Stanford's Peter S. Kim, PhD, was recently elected to the National Academy of Engineering, making him one of only 20 people who are members of all three National Academies (the other two are Medicine and Science). Stephen Quake, PhD, a bioengineer here, is also a member of all three academies.
This honor is particularly fitting for Kim, who joined Stanford in 2014 to be part of the new interdisciplinary institute Stanford ChEM-H, which bridges the schools of medicine, engineering and humanities & sciences for research in human health. Kim had spent a decade as president of Merck Research Laboratories and hopes that in his return to academic research his group will be able to help create a vaccine for HIV.
I talked to Kim recently about why he thinks he'll succeed where so many have failed in their efforts to develop an HIV vaccine, and the importance of working across disciplines:
How is your approach to creating an HIV vaccine different from ones that haven't been successful?
In over 30 years of intense work by many people to try and come up with a vaccine, none has succeeded. That's in large part because the virus can mutate very quickly. It can change and therefore escape an antibody. The approach that we're taking is to target a part of HIV that is normally buried but becomes exposed during the infection process. This region is highly conserved - it is 90 percent identical between all HIV strains.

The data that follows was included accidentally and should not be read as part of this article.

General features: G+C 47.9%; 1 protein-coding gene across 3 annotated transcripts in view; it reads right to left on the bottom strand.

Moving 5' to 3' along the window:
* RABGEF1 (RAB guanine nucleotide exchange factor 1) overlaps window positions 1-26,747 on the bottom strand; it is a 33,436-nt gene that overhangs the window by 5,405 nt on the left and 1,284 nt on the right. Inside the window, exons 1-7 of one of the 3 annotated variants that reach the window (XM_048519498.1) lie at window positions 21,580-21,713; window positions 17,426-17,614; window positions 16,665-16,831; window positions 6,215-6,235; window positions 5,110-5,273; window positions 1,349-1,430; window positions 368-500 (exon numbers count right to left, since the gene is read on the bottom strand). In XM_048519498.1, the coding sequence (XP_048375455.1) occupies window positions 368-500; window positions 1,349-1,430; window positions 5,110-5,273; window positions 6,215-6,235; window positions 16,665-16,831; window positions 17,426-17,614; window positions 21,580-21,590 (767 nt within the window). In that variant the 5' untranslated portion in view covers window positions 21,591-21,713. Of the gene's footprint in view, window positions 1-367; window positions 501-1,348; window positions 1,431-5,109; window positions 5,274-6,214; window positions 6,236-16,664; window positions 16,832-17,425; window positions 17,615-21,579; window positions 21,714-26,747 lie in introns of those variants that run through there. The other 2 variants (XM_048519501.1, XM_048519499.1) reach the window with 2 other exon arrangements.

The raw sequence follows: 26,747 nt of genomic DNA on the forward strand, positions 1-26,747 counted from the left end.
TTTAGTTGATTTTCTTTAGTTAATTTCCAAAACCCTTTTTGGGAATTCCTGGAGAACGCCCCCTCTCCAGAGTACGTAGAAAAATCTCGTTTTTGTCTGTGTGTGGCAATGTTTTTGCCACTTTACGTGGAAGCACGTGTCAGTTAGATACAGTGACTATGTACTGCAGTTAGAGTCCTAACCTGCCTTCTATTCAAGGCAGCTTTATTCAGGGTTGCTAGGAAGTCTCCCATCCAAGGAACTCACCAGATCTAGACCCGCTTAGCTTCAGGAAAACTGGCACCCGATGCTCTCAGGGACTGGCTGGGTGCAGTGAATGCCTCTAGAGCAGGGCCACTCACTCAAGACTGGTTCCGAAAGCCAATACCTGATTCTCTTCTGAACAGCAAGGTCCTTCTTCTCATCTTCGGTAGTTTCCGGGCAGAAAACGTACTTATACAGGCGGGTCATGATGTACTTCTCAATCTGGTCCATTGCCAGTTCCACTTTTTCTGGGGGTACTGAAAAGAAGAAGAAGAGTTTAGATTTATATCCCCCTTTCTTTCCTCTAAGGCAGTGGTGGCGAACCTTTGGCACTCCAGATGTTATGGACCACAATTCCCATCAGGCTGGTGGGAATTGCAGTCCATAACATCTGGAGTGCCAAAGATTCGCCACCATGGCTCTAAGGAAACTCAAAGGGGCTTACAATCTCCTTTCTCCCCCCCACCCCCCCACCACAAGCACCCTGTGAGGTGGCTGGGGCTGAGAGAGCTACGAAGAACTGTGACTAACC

If this region doesn't mutate often why haven't other people tried to target it?
It is unprecedented to make a vaccine against a region of a protein that is only exposed briefly. People are skeptical because the vaccine has to be there right at the moment that the virus is infecting the cell.
What gives you confidence the approach will work?
There's an FDA-approved drug, called Fuzeon, that binds this same region and has been shown to be effective in people. That drug isn't widely used because it has to be injected, but it validates our idea that targeting this transiently exposed part of the protein can be effective at fighting the virus in humans.
How far along are you?
We've shown that we can elicit antibodies in animals that are capable of inhibiting HIV in a lab dish. Thus, we know that our vaccine candidates can generate antibodies against the virus, and that those antibodies recognize and fight the virus. But, we still need to generate a much stronger inhibitory response before we test it in people.
You're now a member of the three academies that also represent the academic interests of ChEM-H, which brought you to Stanford. Do you think spanning disciplines helps in your work?
The research that we do is greatly enhanced by having the proximity of engineering, medicine and science at Stanford. We study things as basic as the molecular structures of viral proteins. Ultimately, we need to understand how the human immune system creates antibodies against these proteins. This work is greatly facilitated by engineering methods to determine the DNA sequence of single immune cells. In the future, we would also love to see what is occurring at a single molecule level when a virus infects a cell. To do that will require bringing together world class engineering, science and medicine.
Previously: Research investment needed now, say top scientists and Stanford ChEM-H bridges chemistry, engineering and medicine
Image of an HIV particle by AJ Cann